• A second, smaller 9-inch monitor is located at the top of the cabinet. It displayed instructions for each of the games. The user pays to play for a certain length of time. When time was starting to run out, the screen flashed green to notify the user that additional credits are needed should he or she want to play more of that game.
  • Mega Jet - see Sega Mega Jet
  • Laseractive - A laser disc player from Pioneer that can plug in modules. One of these modules allow users to play Megadrive and Mega-CD games. It can display Megadrive graphics over streamed video from compatible laser discs.
    • The Mega LD format only had a handful of games using that format.
    • 3D Glasses have been produced for compatible discs.
    • Other modules could play the PC Engine games and the karaoke.
  • Terra Drive (Mega PC in Europe) - A personal computer that allows a user to play Megadrive games and to use normal computer applications. The Terra Drive was released in Japan with development tools, but Sega was cooperating with a different company in that case. The (equivalent to) $3000 dollar price tag did not make the system attractive to the Japanese. The Mega PC was released by Amstrad in Europe.
    • The Terra Drive/Mega PC was a 386xs running at 25Mhz. It had 1MB RAM and a 40MB IBM Compatible Hard Disk Drive.
    • It was released in the UK in 1993 and the casing colour was changed from dark gray to cream.
    • The Terra Drive/Mega PC can also be used with a Mega CD.
    • The Mega Plus was an updated version of the Mega CD. It used a 486, with a 33Mhz and 4MB RAM.
  • MSX - A name for two machines released only in Arab countries by a company named Universal. The machines were capable of playing Megadrive cartridges.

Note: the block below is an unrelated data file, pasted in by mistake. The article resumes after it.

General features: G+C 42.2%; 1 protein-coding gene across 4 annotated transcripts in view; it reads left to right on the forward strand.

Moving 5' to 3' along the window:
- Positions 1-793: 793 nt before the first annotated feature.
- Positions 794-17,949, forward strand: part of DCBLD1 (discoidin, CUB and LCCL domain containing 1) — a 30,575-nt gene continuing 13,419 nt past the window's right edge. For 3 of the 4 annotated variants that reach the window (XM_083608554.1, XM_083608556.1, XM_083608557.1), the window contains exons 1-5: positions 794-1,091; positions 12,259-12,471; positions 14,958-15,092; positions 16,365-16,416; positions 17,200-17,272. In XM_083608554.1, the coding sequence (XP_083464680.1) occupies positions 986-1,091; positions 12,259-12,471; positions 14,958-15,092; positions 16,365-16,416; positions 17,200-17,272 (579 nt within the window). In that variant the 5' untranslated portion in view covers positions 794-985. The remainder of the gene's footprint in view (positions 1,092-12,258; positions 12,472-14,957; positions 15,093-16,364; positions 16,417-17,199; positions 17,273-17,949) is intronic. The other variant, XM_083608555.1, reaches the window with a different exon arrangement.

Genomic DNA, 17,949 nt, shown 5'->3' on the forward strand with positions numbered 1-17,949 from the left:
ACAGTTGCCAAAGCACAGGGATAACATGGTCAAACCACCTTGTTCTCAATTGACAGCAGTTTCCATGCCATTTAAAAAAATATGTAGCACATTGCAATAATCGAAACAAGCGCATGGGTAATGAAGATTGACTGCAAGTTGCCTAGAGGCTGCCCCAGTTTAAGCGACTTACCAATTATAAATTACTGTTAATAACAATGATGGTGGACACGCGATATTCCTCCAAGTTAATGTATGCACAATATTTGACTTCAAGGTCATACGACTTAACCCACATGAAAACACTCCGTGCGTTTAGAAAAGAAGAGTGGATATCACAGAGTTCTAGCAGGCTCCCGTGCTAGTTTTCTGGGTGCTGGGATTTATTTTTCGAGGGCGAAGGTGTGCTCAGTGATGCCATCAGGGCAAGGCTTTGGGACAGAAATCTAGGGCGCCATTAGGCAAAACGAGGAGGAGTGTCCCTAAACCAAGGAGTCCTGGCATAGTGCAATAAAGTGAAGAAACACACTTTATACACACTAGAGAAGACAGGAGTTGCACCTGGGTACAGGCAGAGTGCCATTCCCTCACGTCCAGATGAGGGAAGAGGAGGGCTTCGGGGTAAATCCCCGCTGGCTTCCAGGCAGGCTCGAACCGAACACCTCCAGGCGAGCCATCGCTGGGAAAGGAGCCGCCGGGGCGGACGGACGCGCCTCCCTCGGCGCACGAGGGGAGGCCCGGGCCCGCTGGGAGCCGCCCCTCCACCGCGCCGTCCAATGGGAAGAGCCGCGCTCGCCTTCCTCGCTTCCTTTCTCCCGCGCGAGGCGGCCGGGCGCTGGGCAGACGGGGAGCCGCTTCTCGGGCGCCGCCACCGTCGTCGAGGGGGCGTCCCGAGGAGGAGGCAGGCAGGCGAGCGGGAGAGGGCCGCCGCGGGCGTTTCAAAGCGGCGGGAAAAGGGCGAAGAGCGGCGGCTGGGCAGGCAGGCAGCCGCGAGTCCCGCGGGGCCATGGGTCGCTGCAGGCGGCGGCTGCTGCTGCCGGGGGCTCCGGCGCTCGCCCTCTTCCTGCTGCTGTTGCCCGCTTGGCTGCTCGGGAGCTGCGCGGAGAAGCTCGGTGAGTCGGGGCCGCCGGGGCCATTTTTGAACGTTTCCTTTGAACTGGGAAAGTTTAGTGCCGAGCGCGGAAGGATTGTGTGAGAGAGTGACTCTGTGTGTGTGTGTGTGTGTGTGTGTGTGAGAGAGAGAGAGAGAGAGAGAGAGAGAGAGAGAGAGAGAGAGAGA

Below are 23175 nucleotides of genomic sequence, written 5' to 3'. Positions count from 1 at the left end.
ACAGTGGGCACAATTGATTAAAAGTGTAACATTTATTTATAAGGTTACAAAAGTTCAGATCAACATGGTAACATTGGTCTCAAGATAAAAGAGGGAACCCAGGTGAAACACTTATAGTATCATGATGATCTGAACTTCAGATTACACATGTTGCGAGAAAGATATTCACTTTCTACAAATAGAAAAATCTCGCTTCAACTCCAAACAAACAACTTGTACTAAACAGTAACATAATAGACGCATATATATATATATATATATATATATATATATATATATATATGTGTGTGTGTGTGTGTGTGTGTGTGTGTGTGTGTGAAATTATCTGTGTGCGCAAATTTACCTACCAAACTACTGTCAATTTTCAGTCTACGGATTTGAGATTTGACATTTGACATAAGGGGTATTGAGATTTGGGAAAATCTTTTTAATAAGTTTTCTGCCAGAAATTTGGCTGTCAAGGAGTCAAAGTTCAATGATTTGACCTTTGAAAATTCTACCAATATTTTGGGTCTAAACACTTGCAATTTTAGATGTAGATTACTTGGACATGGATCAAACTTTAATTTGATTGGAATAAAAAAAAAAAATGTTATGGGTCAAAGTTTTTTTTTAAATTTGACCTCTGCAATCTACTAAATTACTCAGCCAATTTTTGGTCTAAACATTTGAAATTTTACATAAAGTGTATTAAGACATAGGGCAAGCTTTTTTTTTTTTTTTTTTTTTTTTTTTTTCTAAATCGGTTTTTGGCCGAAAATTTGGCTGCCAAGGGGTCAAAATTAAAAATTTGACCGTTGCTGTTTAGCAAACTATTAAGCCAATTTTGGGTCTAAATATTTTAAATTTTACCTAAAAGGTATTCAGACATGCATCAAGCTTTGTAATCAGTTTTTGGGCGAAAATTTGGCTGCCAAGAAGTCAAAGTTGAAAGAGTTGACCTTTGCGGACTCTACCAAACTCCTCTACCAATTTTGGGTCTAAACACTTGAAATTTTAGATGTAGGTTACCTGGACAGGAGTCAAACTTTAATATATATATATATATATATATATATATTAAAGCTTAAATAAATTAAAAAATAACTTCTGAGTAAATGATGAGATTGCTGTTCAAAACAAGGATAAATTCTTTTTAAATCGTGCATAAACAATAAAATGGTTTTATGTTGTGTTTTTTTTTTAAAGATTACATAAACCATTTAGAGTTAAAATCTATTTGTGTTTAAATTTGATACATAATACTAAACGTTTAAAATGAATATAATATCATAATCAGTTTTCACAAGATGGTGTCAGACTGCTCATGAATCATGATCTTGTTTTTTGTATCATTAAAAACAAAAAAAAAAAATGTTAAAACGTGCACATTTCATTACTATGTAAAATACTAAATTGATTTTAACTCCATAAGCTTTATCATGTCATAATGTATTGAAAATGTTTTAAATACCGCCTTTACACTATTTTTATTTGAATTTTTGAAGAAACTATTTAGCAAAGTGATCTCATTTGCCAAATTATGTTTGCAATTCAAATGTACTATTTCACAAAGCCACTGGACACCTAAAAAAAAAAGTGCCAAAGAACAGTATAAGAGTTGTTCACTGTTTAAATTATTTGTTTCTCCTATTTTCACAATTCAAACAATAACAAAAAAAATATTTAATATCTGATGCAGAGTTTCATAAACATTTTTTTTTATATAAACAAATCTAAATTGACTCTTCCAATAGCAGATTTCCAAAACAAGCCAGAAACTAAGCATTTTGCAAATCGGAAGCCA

• The A330 MSX had a cartridge port on the top of the machine. It has 'Painting', 'Calendar', 'Arabic Writing', and 'English Writing' as its programs.
    • The AX990 had 50 programs. They are likely to be an unofficial multicart or other MSX programs.

Technical Specifications

  • CPU: 16-Bit Motorola M68000 16 bit processor running at 7.61Mhz
  • Sound CPU: Zilog Z80a running at 3.58 MHz (not present in Model MK-1631)
  • RAM: 64 Kilobytes
  • ROM: 1 MBytes (8-MBIT)
  • Video RAM: 64 Kbytes
  • Graphics: VPD (Video Display Processor) dedicated VDP for playfield and sprite control
    • 3 Planes: 2 Scrolling Playfields, 1 Sprite Plane
  • Main sound Chip: Yamaha YM2612 6 channel FM
  • Additional sound chip: 4 channel Texas Instruments PSG (Programmable Sound Generator) SN76489
  • Palette: 512 Colours
  • Colour RAM: 64 x 9 KBit
  • Onscreen colours: 64
  • Maximum onscreen sprites: 80
  • Pixel Resolution: 320 x 224, 40 x 28 text display mode
  • Signal/Noise Ratio: 14 db
  • Sound RAM: 8 Kbytes
  • Outputs:
    • Separate R.F aerial and R.G.B outputs
    • (AUX connector - Megadrive 1 only)
    • Stereo headphone jack (Original Model only)
    • 9 pin EXT port (Early original model only)
  • Expansion port on the bottom right hand side for Sega Mega-CD
  • 2 nine pin controller ports in the front of the machine.

External link